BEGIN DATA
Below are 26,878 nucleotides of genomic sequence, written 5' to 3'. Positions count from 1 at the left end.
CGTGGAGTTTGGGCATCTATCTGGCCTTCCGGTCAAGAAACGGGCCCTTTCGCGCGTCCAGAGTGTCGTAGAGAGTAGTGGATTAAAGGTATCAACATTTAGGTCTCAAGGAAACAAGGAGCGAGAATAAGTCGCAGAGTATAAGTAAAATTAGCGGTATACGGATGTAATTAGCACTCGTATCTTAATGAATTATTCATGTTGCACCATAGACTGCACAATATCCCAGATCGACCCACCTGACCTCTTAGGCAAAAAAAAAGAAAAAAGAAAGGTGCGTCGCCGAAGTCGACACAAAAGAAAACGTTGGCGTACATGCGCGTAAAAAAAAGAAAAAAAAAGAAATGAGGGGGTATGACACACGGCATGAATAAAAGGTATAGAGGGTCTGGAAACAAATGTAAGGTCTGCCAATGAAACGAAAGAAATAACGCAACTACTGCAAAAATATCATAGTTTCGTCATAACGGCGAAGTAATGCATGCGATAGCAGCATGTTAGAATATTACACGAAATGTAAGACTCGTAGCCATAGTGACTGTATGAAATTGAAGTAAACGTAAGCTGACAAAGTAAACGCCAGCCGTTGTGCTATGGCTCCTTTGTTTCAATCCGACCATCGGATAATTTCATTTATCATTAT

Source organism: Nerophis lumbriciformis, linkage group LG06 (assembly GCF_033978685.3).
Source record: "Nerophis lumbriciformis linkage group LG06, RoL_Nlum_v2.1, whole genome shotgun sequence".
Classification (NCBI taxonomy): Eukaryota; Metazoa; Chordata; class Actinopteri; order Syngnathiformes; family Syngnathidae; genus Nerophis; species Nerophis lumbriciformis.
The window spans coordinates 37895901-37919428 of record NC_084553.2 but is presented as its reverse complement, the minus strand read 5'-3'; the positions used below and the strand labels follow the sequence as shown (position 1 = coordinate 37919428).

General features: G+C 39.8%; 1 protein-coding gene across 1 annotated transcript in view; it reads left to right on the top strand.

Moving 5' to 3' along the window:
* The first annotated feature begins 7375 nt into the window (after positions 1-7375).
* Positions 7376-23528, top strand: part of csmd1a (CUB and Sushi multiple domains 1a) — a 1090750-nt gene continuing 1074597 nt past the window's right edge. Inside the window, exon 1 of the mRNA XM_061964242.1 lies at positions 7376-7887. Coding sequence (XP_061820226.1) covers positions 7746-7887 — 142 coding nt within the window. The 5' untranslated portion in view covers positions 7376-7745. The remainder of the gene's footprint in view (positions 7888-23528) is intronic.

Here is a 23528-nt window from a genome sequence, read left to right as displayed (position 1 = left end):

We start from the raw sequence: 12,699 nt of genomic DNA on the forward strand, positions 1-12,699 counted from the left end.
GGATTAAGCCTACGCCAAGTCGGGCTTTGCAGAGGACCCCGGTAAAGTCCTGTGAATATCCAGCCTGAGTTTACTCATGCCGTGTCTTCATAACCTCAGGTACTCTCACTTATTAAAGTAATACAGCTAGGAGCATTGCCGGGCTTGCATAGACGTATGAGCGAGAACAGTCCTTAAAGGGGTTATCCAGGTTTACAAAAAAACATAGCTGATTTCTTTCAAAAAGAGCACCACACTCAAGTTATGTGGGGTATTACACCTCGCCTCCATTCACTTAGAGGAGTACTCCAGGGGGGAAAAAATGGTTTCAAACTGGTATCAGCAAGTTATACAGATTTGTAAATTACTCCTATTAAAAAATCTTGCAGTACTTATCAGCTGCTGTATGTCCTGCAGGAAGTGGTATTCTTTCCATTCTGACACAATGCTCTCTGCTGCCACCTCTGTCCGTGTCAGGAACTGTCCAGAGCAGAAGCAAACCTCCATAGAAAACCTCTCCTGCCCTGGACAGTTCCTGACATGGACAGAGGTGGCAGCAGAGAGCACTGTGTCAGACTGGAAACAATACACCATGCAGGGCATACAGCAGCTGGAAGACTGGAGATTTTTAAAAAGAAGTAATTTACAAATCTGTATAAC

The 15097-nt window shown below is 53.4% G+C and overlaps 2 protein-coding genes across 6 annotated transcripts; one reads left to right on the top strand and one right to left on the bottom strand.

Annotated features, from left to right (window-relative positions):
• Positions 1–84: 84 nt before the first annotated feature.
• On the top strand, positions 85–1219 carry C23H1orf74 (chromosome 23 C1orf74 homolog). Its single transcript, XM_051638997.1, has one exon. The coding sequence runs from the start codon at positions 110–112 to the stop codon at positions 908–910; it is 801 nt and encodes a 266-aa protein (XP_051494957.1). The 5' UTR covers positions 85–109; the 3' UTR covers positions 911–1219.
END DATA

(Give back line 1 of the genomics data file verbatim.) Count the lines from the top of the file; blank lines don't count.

Below are 26,878 nucleotides of genomic sequence, written 5' to 3'. Positions count from 1 at the left end.